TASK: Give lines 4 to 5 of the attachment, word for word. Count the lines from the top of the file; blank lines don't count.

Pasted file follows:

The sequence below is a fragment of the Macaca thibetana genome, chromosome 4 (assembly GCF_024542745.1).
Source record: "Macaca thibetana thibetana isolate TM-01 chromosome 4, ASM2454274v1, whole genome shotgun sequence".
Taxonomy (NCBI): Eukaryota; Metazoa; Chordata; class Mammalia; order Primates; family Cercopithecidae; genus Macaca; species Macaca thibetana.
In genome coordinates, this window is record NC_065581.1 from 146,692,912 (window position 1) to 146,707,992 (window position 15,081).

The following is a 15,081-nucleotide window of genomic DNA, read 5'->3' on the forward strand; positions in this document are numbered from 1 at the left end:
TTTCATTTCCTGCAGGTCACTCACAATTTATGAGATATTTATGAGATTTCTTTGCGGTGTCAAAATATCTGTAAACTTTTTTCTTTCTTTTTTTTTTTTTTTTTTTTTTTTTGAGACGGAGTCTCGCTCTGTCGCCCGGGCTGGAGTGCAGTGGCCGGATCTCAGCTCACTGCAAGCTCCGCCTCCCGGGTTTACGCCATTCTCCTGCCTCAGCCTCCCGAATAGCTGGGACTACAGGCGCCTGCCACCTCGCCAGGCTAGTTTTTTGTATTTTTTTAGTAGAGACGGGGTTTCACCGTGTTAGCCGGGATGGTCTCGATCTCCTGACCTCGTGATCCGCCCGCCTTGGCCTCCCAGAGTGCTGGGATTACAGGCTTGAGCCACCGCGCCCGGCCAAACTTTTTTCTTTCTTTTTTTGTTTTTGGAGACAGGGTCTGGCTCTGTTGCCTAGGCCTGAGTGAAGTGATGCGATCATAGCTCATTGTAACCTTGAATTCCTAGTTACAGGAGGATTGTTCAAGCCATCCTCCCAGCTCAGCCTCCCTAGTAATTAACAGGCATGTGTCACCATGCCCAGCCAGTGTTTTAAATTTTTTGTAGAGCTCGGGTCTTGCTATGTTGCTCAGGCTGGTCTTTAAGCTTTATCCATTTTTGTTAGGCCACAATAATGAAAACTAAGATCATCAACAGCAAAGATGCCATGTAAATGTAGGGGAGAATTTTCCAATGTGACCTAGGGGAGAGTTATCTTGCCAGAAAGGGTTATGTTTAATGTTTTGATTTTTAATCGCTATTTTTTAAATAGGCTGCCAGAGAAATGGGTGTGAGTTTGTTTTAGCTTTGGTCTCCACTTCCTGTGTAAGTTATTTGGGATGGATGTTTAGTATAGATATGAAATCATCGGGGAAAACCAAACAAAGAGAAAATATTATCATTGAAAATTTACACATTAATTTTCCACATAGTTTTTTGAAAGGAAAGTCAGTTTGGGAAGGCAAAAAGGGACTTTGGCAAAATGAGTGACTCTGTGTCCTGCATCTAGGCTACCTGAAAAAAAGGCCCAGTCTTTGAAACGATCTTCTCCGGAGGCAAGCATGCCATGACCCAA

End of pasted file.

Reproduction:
In genome coordinates, this window is record NC_065581.1 from 146,692,912 (window position 1) to 146,707,992 (window position 15,081).

The following is a 15,081-nucleotide window of genomic DNA, read 5'->3' on the forward strand; positions in this document are numbered from 1 at the left end: